News of his passing first began to appear on Sunday: Ernesto Cattel, Prosecco col fondo pioneer and organic and biodynamic advocate, died last week. The cause was an unspecified long-term illness. He was 54 years old according to most media reports.
“Our motto was let’s start at the bottom and rise up from the cloudy to see our way clear,” said his business partner Mauro Lorenzon in an interview with La Nuova, a daily newspaper published in Venice and Mestre.
Lorenzon, a celebrated Venetian sommelier and owner of one of the city’s most renowned wine bars, helped Cattel to launch the Costadilà winery in 2006. Today, the estate produces roughly 30,000 bottles of Prosecco col fondo per year.
Their adage refers to the sediment (fondo or bottom) of ancestral method Prosecco, otherwise known as Prosecco col fondo, bottle-fermented and undisgorged Prosecco (col fondo means with its sediment). When the wines are stored upright, they are cloudy on the bottom and clear at the top.
Together with Lorenzon, Cattel did perhaps more than any other Prosecco col fondo producer to raise awareness of the winemaking style, now ubiquitous across Italy and immensely popular in the U.S. where it has been embraced by a new generation of wine professionals.
A member of the natural wine growers association VinNatur, Cattel was also one of Italy’s most strident advocates of organic and biodynamic farming in the Prosecco DOCG.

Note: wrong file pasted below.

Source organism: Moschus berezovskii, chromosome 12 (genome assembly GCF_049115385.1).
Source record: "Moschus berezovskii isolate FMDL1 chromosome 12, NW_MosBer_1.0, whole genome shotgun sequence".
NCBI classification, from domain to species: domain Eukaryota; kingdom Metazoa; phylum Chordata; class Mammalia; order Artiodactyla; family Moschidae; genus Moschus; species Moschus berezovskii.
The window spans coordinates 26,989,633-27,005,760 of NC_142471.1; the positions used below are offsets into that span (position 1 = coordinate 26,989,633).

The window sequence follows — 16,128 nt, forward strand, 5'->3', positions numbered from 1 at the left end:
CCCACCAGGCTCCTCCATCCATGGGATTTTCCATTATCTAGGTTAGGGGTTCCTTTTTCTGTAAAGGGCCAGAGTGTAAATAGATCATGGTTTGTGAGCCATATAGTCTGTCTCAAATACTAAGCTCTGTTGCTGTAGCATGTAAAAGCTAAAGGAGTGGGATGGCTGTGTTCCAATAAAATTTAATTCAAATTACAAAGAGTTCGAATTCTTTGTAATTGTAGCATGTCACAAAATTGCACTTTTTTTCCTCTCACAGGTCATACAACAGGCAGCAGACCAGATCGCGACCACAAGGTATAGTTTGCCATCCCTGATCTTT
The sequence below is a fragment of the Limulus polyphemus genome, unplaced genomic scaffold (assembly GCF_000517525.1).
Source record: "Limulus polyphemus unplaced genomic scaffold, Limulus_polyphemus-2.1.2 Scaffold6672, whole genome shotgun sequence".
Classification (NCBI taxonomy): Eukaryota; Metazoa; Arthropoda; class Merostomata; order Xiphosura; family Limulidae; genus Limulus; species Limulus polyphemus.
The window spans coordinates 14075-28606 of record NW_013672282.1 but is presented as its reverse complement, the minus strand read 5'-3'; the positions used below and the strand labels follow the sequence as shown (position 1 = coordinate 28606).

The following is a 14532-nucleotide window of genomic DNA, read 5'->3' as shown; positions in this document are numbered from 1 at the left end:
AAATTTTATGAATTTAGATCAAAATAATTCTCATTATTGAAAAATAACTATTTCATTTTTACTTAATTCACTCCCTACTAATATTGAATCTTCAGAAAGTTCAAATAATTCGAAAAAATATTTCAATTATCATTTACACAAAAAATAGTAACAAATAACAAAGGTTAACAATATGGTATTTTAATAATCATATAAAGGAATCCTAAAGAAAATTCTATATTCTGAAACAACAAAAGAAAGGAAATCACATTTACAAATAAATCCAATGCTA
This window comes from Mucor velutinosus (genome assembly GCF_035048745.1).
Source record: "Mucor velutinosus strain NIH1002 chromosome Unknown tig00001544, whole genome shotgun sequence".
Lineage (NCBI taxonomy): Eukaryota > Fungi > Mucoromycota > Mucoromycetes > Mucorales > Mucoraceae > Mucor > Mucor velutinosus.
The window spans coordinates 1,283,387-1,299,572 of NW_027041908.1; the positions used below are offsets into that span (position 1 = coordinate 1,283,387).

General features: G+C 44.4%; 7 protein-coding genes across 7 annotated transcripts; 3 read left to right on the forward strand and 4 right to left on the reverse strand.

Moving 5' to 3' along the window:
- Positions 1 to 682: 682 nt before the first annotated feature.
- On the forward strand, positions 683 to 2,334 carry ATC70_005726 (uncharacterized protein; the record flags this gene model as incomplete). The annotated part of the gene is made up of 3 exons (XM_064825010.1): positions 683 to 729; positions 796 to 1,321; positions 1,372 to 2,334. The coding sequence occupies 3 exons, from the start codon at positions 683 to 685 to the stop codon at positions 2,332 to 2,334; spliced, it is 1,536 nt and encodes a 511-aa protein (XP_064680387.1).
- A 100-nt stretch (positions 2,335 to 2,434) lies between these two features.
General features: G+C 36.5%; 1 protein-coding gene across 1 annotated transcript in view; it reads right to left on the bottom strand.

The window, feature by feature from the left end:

As Prosecco became an unbridled international success and commercial powerhouse in the 2000s, Cattel was one of the leading voices for artisanal winemaking there and he was among the earliest to farm Prosecco biodynamically.
Joined by a like-minded and determined group of young growers, he and his wines were viewed as a counterpoint to the “industrialization” of the appellation. With their wines and their advocacy, he and his fellow winemakers helped to revive a waning viticultural tradition that had been eclipsed by behemoth bottlers.
News of his passing has been followed by an outpouring of remembrances on the Italian-language internet.
“Ernesto Cattel was one of us,” said the editors of a Facebook page managed by Rete Contandina (Farmers Network), a group that raises awareness of local foodways and organic growing practices in Prosecco country.
“He was among the early ‘revolutionaries’ of natural Prosecco,” they wrote. “His passion and love were boundless. Good-bye, Ernesto. Good-bye to a great and unrivaled Maestro.”
In the obituary published by La Nuova, reporter Francesca Gallo called him “a paladin of biodiversity.”
Image courtesy of Diego Carraro (Venice).